EPL

Conte: Chelsea are more ready to win trophies than Spurs

By Sports Desk January 03, 2022

Tottenham boss Antonio Conte believes his former side Chelsea are "more ready" to win trophies than his current employers.

Conte returned to London in early November and remains unbeaten in a club-record eight league games since his arrival, pushing Spurs up to sixth and just two points behind fourth-placed Arsenal while still boasting two games in hand.

The former Inter head coach also oversaw a 2-1 EFL Cup quarter-final win over West Ham, teeing up a double-header with Thomas Tuchel's side for a place in the final at Wembley.

Spurs have progressed from six of their last eight EFL Cup semi-final ties, failing only in 2006-07 against Arsenal and 2018-19 versus Chelsea, but Conte believes his former club are better prepared for success currently.

"I think that for everyone it's always very important to win trophies – for the club, for the players, for the managers," Conte told reporters at Monday's pre-match news conference. 

"On one hand, I have to tell you this. On the other, I think you have to build to win trophies. You can win trophies by speaking and saying you want to win. But then you have to be good and build something ready to win.

"I think at this moment, Chelsea is more ready than us to win. They won last season the Champions League. 

"I think we have a lot of space for improvement, to be a team with an aspiration to win. Then for sure, we'll do everything to reach the final of this trophy.

"But I repeat: to use this verb or word 'to win' is more simple than winning because to win you have to build something important, be solid, have an important squad. Then you're ready to win."

 

Conte enjoyed a fruitful spell in charge of Chelsea, leading the Blues to the 2016-17 Premier League title in his first season at the helm before triumphing in the FA Cup the following season.

He then joined Inter, where he again won another league title as he ended the Nerazzurri's 10-year wait for the Scudetto, before returning to England to manage Spurs.

After numerous successes across varying countries and with numerous teams, Conte feels he has nothing to prove as he prepares to return to Stamford Bridge in the first leg of the semi-final on Wednesday.

"I have to thank Chelsea because they gave me the possibility to work in England and have my first experiences in England," he added. "Now, for sure, I'm the manager of Tottenham and I want to give this club 100 per cent and more to try to improve the team. 

"It'll be good and for sure I'll have emotion to come back to Stamford Bridge. We did a really good job and I think in my position I mustn't prove anything to anyone. 

"I'm a manager that has experience and continues to have experience in my career and do important jobs at other teams."

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    That is where the Sacramento Kings have resided for far too long. 

    The Kings own the NBA's longest active playoff drought at 15 seasons with the next closest team (Charlotte Hornets) at just five years. At 18-29 and 11th in the Western Conference, it doesn't appear likely that Sacramento will end that run of futility this year with the 16-season drought becoming the longest in NBA history. The Clippers went 15 seasons without a playoff appearance from 1977-1992.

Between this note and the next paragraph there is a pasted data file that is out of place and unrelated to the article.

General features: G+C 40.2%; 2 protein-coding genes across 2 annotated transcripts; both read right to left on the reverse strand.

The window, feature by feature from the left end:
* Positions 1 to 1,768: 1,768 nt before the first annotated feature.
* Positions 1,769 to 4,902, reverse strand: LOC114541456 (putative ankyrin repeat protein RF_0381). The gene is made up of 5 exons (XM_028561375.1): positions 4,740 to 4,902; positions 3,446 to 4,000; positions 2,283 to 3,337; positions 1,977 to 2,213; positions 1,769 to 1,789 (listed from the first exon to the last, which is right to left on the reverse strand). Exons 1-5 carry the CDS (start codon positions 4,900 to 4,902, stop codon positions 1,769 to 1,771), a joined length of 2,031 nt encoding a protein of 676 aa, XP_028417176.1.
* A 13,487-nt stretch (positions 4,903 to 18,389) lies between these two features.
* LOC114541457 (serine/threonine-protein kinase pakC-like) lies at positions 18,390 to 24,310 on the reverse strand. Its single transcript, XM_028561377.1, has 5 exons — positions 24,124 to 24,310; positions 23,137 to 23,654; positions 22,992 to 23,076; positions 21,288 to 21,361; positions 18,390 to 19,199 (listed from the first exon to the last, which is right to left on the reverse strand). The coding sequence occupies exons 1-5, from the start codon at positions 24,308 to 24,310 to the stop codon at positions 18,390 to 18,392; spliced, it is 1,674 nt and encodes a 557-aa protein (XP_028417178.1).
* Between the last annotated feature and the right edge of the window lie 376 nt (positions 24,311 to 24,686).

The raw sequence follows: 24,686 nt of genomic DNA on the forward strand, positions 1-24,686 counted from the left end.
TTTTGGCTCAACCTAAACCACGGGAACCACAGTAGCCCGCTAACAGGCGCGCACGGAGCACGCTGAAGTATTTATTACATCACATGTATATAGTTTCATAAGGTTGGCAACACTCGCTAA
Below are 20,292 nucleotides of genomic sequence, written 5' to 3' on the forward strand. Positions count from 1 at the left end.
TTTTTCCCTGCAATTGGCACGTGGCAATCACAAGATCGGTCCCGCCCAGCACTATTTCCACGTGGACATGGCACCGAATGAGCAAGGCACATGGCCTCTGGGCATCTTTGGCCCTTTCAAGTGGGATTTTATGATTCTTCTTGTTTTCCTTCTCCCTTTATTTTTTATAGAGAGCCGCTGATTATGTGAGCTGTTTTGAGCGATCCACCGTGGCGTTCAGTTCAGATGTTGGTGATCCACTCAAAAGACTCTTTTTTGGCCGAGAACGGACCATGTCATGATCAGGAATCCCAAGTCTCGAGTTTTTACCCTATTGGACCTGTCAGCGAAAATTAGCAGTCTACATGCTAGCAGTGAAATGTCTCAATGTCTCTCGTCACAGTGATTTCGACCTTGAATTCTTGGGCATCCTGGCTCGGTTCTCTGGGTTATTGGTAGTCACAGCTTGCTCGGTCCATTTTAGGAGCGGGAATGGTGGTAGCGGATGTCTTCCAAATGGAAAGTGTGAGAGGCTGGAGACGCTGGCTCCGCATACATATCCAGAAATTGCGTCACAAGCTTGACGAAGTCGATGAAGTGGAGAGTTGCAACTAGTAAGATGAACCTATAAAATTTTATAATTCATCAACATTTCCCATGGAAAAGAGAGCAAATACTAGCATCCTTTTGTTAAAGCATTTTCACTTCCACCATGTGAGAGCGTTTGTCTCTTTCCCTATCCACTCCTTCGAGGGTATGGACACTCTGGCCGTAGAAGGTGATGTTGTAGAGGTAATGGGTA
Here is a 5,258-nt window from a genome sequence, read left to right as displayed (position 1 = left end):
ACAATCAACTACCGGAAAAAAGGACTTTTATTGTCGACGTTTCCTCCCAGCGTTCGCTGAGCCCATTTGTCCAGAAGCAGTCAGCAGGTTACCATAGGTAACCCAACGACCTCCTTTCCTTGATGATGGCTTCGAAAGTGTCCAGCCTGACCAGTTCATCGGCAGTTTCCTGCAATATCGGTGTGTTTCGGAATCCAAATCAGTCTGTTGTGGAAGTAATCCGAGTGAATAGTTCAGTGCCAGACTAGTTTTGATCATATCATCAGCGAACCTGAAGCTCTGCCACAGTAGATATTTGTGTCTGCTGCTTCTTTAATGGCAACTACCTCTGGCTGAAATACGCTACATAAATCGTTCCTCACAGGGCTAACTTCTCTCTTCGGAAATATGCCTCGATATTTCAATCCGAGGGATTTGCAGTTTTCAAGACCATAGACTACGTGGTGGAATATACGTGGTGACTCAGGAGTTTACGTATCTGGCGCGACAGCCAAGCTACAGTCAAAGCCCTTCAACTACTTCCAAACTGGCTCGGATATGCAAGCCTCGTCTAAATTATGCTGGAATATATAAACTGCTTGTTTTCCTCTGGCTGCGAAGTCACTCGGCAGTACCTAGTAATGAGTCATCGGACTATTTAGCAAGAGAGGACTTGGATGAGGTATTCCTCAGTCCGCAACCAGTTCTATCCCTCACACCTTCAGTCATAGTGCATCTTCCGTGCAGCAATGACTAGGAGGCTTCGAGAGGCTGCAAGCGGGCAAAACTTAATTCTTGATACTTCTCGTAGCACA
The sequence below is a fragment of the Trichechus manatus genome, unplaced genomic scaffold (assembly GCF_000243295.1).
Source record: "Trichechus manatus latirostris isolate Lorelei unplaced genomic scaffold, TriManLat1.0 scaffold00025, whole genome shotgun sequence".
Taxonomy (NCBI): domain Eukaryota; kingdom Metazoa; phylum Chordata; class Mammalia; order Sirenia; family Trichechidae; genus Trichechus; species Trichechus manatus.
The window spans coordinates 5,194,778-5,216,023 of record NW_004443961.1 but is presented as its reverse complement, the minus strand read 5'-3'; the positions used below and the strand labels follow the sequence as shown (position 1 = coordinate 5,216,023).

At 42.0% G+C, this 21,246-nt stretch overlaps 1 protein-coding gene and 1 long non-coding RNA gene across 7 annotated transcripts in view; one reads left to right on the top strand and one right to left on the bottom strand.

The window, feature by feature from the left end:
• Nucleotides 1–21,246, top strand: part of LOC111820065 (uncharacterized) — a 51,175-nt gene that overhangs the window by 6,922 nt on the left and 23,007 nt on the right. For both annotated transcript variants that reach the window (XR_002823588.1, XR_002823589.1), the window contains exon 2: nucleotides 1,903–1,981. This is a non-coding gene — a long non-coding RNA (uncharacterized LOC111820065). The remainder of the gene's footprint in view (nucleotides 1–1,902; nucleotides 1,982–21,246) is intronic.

Those Clippers at least had a winning season during their dearth of postseason basketball, going 43-39 in 1978-79. The Kings' best record in their sad stretch was 39-43 in 2018-19. Sacramento's last winning season came in 2005-06 (44-38), at the end of a streak of eight consecutive playoff appearances that included the league's best record in 2001-02 (61-21). 

    That success must seem like a century ago to the Kings' beaten-down fanbase.

    The Kings have been something of a vagabond franchise throughout their history, starting as the Rochester Royals in 1948 and winning their only championship two seasons later. 

    The team moved to Cincinnati in 1957-58 and then was shifted to Kansas City-Omaha in 1972, when they were renamed the Kings. Finally, they became the fourth NBA team in the state of California with the move to Sacramento in 1985. 

    Over the last five seasons, including the current one, the Kings rank 24th in winning percentage (.411). Trailing them are Cleveland, Atlanta, Chicago, Detroit, New York and Orlando, all teams that have experienced the playoffs in that span except for the Eastern Conference-leading Bulls who are headed there this season. 

    That Sacramento have only been moderately awful lately is one of the franchise's biggest problems. While other teams have bottomed out and rebuilt (Cavaliers, Hawks and Bulls), the Kings have wallowed near the bottom without much of a plan to lead them back to their long-forgotten glory days.

    There is a myriad of reasons why the Kings have been unable to reach the playoffs since George Walker Bush was in the White House, but chief among them is an 11-man coaching carousel.

    David Joerger (2016-17-2018-19) coached the most games in that span (246) and had the most wins (98), recently fired Luke Walton had the best winning percentage (.422) and Kenny Natt had the worst (.190).

    Walton was fired on November 21, 2021, after a 6-11 start and a 68-93 record, and replaced on an interim basis by Alvin Gentry. That move hasn't provided much of a spark with Sacramento going 12-18 under Gentry.

    While coaching, of course, plays a major role in any team's fortunes, players are truly what defines a franchise. Because impact free agents aren't flocking to Sacramento the way they do to Los Angeles or Miami, the Kings must hit on their draft picks, and they simply have had too many misses. 

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